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  • » 11/08/2005, 00.00

    ASIA

    A new death from bird flu in Vietnam



    A winter outbreak is feared. Beijing calls on the World Health Organisation for help. In Geneva experts and politicians discuss ways to intervene.

    Hanoi (AsiaNews/Agencies) – The Bird flu has struck again killing a man in Vietnam, whilst China calls for the intervention of the World Health Organisation (WHO) and adopts drastic measures. In Geneva world experts stress the need to have a common and coordinated approach to the disease.

    Vietnam. The new victim is a 35-year-old man from Hanoi who died late last month after eating a chicken with his family. The man was taken to Bach Mai hospital on October 26 with respiratory difficulties and died three days later.

    Since 2003, 64 people are known to have died from the disease: 42 in Vietnam alone (but the last one was in July), 13 in Thailand, 5 in Indonesia and 4 in Cambodia.

    However, many experts believe that these are only official figures—many more deaths have gone unreported for lack of specialised testing labs.

    In 2004 the first death in winter (when the infection reaches its peak) occurred in December; this has led some to fear that this year the virus might be more virulent.

    Last week, in Bac Giang province, several outbreaks in poultry were reported, Vietnam's first in three weeks, resulting in more than 10,000 poultry being culled.
    WHO. WHO Director-General Lee Jong-Wook, who opened a three-day conference of world experts and political leaders in Geneva, said it was only a matter of time before an avian flu virus, most likely H5N1, acquired the ability to be transmitted from human to human.
    "We don't know when this will happen, but we know it will happen," Lee said. "No society will be exempt."

    It is impossible to say how long any pandemic would last and how severe it would be, but it has the potential to cripple the global economy. Still, Mr Lee believes that international cooperation might contain the outbreak.

    The World Bank has in the meantime estimated that a pandemic might cost up to US$ 800 billion to the world economy.
    China. Addressing a national televised conference, China's Health Minister Gao Qiang on Monday ordered health departments across the country to act quickly to prevent and control the human infection of bird flu.

    His ministry has also invited the WHO to support the ongoing investigation of three cases in Hunan Province.

    The WHO has welcomed Beijing's request for collaboration. Shigeru Omi, WHO Regional Director for the Western Pacific, said that it is the first time that the Chinese government is seriously facing the problem, in part because of the danger of human contagion.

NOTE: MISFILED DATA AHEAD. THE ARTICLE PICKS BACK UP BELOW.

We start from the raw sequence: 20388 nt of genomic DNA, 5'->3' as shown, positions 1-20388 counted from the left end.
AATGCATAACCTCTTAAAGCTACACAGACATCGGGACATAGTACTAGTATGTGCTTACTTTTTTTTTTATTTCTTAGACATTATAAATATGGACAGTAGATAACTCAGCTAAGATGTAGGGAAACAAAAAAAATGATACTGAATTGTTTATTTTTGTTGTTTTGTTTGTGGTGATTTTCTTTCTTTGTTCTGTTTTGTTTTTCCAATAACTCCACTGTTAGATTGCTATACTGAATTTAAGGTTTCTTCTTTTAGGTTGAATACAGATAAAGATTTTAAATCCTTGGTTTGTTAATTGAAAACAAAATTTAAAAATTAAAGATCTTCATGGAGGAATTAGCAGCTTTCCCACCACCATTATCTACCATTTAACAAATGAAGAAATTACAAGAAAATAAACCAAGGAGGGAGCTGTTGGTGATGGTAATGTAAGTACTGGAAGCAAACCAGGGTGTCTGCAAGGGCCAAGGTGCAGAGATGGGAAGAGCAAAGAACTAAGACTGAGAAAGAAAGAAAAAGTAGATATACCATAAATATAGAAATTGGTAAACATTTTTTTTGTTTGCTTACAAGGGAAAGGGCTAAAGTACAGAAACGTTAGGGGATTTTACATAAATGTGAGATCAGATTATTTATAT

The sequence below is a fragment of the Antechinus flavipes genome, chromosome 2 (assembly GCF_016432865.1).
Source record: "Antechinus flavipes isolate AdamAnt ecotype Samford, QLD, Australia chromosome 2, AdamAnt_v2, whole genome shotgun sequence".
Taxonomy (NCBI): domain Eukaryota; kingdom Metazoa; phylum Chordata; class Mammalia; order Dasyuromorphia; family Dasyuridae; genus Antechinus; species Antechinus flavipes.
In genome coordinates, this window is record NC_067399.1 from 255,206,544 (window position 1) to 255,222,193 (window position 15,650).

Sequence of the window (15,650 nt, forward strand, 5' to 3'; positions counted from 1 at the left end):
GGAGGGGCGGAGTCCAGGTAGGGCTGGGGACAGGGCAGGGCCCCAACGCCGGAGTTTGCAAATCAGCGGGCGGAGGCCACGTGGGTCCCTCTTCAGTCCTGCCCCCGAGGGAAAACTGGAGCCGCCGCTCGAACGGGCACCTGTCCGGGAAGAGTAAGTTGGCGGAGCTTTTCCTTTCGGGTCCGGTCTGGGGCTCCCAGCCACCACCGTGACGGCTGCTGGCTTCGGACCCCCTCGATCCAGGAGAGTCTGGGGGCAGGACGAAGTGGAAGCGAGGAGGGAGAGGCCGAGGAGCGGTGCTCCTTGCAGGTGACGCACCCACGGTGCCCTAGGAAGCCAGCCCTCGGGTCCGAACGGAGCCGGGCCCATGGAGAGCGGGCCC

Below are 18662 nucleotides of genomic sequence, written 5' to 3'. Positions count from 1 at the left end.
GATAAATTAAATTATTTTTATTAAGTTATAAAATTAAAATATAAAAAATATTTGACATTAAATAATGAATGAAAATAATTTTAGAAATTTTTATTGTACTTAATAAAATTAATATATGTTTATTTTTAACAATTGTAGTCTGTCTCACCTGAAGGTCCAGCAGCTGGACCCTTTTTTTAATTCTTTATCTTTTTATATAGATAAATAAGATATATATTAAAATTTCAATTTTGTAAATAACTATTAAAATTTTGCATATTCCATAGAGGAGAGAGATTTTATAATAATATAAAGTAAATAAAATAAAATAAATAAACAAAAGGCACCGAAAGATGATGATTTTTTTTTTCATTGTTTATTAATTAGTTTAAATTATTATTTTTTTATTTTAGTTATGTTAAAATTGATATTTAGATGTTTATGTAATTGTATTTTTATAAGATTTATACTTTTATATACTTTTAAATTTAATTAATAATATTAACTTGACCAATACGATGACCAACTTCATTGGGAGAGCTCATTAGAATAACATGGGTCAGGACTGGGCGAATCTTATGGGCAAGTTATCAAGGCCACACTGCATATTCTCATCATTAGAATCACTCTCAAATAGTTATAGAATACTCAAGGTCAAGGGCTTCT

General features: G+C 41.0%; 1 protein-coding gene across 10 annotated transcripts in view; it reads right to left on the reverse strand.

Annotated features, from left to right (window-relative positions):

In Beijing raising and selling live poultry has been banned in the centre of the city.

    Malaysia. Concerns are mounting after a second flock of pigeons was found dead in the country's north-west. Tests for the bird flu are underway. In January, Malaysia had declared itself free of bird flu.
    Saudi Arabia. Veterinary authorities are conducting tests to determine whether poultry found dead in a farm in Surat Obaida, south-western Saudi Arabia were infected with the bird flu virus.

    Russia. Authorities reported a case in the village of Ozero-Sosnovka near Cheliabinsk near the Urals. In a statement, Russia's Agricultural Ministry said the bird flu was present among fowl in 12 Russian villages, while there were suspected cases in nine other villages. (PB)

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    See also

    18/11/2005 ASIA
    More outbreaks and human bird flu cases expected in China
    The World Health Organisation (WHO) expects things to get worse in China. Two new outbreaks reported in Hubei and Xinjiang provinces. Indonesia asks for the world's help. Tamiflu is under probe in Japan.

    11/06/2005 ASIA
    WHO: Greater transparency about bird flu

    The director of the World Health Organisation's Pacific section appeals to Asian governments for greater transparency and vigilance to prevent further contagion.



    15/06/2005 VIETNAM
    Hanoi announces three new bird flu cases


    17/10/2005 ASIA
    Asian battleground key to beating bird flu virus
    For World Health Organisation, the virus appeared in South-East Asia and it is here that the risk of pandemic is the greatest. International aid is necessary to prevent it.

    25/10/2005 ASIA
    Pandemic inevitable, say experts from around the world meeting in Canada

    Counter-measures are being discussed; a pandemic would cost Asia nearly 300 billion dollars. Another contaminated breeding farm in China and the fourth death in Indonesia. India wants to start producing Tamiflu, even without the green light from Roche.





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